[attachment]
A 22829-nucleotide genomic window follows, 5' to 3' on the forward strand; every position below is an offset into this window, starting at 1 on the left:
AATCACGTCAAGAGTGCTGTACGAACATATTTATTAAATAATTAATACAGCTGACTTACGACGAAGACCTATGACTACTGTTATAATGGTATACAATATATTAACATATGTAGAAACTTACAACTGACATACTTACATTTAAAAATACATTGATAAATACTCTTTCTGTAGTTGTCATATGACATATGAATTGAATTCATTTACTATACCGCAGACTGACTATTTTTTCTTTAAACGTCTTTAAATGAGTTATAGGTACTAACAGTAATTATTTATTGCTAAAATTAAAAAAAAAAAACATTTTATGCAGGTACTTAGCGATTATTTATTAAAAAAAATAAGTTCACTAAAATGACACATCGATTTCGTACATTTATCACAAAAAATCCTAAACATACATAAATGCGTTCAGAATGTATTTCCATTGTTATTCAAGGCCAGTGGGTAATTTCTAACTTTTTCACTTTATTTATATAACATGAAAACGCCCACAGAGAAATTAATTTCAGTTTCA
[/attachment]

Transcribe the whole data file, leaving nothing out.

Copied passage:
A 22829-nucleotide genomic window follows, 5' to 3' on the forward strand; every position below is an offset into this window, starting at 1 on the left:
AATCACGTCAAGAGTGCTGTACGAACATATTTATTAAATAATTAATACAGCTGACTTACGACGAAGACCTATGACTACTGTTATAATGGTATACAATATATTAACATATGTAGAAACTTACAACTGACATACTTACATTTAAAAATACATTGATAAATACTCTTTCTGTAGTTGTCATATGACATATGAATTGAATTCATTTACTATACCGCAGACTGACTATTTTTTCTTTAAACGTCTTTAAATGAGTTATAGGTACTAACAGTAATTATTTATTGCTAAAATTAAAAAAAAAAAACATTTTATGCAGGTACTTAGCGATTATTTATTAAAAAAAATAAGTTCACTAAAATGACACATCGATTTCGTACATTTATCACAAAAAATCCTAAACATACATAAATGCGTTCAGAATGTATTTCCATTGTTATTCAAGGCCAGTGGGTAATTTCTAACTTTTTCACTTTATTTATATAACATGAAAACGCCCACAGAGAAATTAATTTCAGTTTCA